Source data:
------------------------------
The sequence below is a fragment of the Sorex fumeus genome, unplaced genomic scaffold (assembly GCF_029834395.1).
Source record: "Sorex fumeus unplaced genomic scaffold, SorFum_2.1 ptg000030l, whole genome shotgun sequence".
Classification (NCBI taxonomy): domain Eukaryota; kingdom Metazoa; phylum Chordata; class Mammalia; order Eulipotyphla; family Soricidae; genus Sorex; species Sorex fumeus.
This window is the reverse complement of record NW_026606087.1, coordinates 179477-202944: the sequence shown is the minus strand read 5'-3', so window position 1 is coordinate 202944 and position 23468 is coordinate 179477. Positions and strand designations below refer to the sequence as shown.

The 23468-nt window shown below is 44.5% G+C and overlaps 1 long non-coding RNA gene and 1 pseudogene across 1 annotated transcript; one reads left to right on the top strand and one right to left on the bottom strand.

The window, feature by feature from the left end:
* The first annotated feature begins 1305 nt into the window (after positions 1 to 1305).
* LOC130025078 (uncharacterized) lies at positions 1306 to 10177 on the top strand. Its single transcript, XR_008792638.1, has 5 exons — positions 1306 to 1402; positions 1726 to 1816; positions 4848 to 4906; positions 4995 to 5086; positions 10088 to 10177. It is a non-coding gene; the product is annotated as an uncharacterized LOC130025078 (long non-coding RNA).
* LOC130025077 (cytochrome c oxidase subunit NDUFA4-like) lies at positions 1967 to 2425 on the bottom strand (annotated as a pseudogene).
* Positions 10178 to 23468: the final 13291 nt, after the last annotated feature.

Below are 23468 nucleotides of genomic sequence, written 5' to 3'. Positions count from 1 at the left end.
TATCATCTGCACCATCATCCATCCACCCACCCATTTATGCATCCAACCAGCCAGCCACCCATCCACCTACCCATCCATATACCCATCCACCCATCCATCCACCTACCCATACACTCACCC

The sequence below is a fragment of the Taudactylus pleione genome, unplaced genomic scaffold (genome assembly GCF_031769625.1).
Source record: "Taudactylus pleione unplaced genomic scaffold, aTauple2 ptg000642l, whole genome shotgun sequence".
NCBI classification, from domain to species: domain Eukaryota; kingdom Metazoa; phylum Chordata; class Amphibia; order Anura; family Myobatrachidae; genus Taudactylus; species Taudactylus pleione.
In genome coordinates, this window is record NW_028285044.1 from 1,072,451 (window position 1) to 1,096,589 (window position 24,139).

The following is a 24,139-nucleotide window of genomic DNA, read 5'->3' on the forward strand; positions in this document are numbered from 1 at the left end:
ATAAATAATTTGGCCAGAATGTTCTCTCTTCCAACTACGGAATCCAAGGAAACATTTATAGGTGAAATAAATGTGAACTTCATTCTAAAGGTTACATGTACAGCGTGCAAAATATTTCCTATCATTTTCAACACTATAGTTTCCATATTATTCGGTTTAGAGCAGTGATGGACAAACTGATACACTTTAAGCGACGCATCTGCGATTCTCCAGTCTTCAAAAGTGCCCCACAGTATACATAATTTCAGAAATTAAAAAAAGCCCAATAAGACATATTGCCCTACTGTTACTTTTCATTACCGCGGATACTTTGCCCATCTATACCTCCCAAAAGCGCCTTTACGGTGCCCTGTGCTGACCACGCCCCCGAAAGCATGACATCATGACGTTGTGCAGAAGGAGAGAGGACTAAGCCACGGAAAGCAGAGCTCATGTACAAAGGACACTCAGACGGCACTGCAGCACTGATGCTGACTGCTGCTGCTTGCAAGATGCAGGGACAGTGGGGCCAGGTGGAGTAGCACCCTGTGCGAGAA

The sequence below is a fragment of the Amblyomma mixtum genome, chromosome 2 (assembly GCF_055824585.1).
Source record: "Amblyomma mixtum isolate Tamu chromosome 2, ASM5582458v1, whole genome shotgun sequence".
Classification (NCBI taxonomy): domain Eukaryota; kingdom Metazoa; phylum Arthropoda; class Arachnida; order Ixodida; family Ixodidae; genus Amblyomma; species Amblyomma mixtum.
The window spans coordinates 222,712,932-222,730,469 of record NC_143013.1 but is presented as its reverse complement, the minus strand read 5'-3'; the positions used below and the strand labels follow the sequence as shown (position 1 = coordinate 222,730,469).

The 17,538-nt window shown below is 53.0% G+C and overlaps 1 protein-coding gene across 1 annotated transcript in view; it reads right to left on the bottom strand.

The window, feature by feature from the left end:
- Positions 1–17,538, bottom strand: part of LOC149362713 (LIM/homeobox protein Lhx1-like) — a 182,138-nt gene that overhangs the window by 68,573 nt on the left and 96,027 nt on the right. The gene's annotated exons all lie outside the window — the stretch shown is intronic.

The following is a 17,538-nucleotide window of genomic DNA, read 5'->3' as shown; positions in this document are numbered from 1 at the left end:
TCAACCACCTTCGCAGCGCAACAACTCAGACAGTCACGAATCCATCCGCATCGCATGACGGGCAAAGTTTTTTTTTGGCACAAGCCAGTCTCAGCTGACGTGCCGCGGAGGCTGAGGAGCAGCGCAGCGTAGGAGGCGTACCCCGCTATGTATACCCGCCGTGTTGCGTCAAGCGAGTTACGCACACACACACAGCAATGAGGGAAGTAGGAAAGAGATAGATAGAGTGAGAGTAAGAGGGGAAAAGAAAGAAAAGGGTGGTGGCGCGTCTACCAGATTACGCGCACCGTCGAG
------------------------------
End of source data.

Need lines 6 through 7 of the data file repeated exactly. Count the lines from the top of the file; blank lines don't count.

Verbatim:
The window, feature by feature from the left end:
* The first annotated feature begins 1305 nt into the window (after positions 1 to 1305).